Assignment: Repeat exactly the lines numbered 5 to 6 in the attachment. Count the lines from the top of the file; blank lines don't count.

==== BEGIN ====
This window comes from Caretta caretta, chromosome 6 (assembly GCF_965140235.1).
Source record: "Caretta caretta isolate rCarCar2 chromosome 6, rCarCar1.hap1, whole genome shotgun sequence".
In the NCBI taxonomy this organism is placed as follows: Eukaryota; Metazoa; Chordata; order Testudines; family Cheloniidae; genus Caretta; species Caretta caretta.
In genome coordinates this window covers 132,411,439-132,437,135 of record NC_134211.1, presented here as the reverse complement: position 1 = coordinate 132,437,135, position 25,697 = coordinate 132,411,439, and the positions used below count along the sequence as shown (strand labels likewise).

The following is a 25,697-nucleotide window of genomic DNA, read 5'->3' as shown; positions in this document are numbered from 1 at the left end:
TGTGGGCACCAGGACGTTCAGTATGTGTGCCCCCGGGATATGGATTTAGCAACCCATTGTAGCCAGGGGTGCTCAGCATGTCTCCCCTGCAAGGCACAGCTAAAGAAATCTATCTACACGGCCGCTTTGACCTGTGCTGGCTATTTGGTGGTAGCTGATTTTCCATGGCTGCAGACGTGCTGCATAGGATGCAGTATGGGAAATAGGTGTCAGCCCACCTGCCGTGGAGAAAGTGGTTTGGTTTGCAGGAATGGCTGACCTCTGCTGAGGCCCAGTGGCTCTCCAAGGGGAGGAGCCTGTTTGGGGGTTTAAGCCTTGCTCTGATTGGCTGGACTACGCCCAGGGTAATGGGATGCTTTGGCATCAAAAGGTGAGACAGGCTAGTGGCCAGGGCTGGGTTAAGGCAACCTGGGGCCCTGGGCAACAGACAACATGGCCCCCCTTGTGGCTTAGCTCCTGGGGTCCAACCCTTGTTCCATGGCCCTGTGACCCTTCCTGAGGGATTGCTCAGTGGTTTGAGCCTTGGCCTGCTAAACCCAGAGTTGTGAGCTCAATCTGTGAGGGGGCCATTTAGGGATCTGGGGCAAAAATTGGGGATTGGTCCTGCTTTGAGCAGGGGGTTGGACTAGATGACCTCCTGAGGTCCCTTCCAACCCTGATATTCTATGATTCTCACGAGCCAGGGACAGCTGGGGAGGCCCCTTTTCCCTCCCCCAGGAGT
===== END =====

The following is a 25,697-nucleotide window of genomic DNA, read 5'->3' as shown; positions in this document are numbered from 1 at the left end:
TGTGGGCACCAGGACGTTCAGTATGTGTGCCCCCGGGATATGGATTTAGCAACCCATTGTAGCCAGGGGTGCTCAGCATGTCTCCCCTGCAAGGCACAGCTAAAGAAATCTATCTACACGGCCGCTTTGACCTGTGCTGGCTATTTGGTGGTAGCTGATTTTCCATGGCTGCAGACGTGCTGCATAGGATGCAGTATGGGAAATAGGTGTCAGCCCACCTGCCGTGGAGAAAGTGGTTTGGTTTGCAGGAATGGCTGACCTCTGCTGAGGCCCAGTGGCTCTCCAAGGGGAGGAGCCTGTTTGGGGGTTTAAGCCTTGCTCTGATTGGCTGGACTACGCCCAGGGTAATGGGATGCTTTGGCATCAAAAGGTGAGACAGGCTAGTGGCCAGGGCTGGGTTAAGGCAACCTGGGGCCCTGGGCAACAGACAACATGGCCCCCCTTGTGGCTTAGCTCCTGGGGTCCAACCCTTGTTCCATGGCCCTGTGACCCTTCCTGAGGGATTGCTCAGTGGTTTGAGCCTTGGCCTGCTAAACCCAGAGTTGTGAGCTCAATCTGTGAGGGGGCCATTTAGGGATCTGGGGCAAAAATTGGGGATTGGTCCTGCTTTGAGCAGGGGGTTGGACTAGATGACCTCCTGAGGTCCCTTCCAACCCTGATATTCTATGATTCTCACGAGCCAGGGACAGCTGGGGAGGCCCCTTTTCCCTCCCCCAGGAGT